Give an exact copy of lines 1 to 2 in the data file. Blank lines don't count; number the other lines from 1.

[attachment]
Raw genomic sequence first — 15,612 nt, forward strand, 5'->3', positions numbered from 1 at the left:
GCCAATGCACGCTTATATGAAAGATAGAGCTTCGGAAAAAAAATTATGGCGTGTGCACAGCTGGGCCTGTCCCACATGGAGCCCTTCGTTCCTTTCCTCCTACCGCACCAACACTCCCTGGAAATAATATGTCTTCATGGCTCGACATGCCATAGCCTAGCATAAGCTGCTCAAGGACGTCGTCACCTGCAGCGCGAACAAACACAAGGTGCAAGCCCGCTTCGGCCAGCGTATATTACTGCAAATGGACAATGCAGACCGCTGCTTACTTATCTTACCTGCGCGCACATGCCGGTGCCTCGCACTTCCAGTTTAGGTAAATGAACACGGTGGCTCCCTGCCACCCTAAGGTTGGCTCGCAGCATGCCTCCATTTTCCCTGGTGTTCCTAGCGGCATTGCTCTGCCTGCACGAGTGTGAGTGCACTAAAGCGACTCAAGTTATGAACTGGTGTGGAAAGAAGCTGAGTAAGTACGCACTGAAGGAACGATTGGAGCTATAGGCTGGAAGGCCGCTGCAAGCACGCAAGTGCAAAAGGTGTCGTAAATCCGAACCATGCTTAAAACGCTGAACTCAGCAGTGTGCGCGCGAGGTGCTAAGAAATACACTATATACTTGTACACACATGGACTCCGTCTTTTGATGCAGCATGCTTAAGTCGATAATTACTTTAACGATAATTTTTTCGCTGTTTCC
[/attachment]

Raw genomic sequence first — 15,612 nt, forward strand, 5'->3', positions numbered from 1 at the left:
GCCAATGCACGCTTATATGAAAGATAGAGCTTCGGAAAAAAAATTATGGCGTGTGCACAGCTGGGCCTGTCCCACATGGAGCCCTTCGTTCCTTTCCTCCTACCGCACCAACACTCCCTGGAAATAATATGTCTTCATGGCTCGACATGCCATAGCCTAGCATAAGCTGCTCAAGGACGTCGTCACCTGCAGCGCGAACAAACACAAGGTGCAAGCCCGCTTCGGCCAGCGTATATTACTGCAAATGGACAATGCAGACCGCTGCTTACTTATCTTACCTGCGCGCACATGCCGGTGCCTCGCACTTCCAGTTTAGGTAAATGAACACGGTGGCTCCCTGCCACCCTAAGGTTGGCTCGCAGCATGCCTCCATTTTCCCTGGTGTTCCTAGCGGCATTGCTCTGCCTGCACGAGTGTGAGTGCACTAAAGCGACTCAAGTTATGAACTGGTGTGGAAAGAAGCTGAGTAAGTACGCACTGAAGGAACGATTGGAGCTATAGGCTGGAAGGCCGCTGCAAGCACGCAAGTGCAAAAGGTGTCGTAAATCCGAACCATGCTTAAAACGCTGAACTCAGCAGTGTGCGCGCGAGGTGCTAAGAAATACACTATATACTTGTACACACATGGACTCCGTCTTTTGATGCAGCATGCTTAAGTCGATAATTACTTTAACGATAATTTTTTCGCTGTTTCC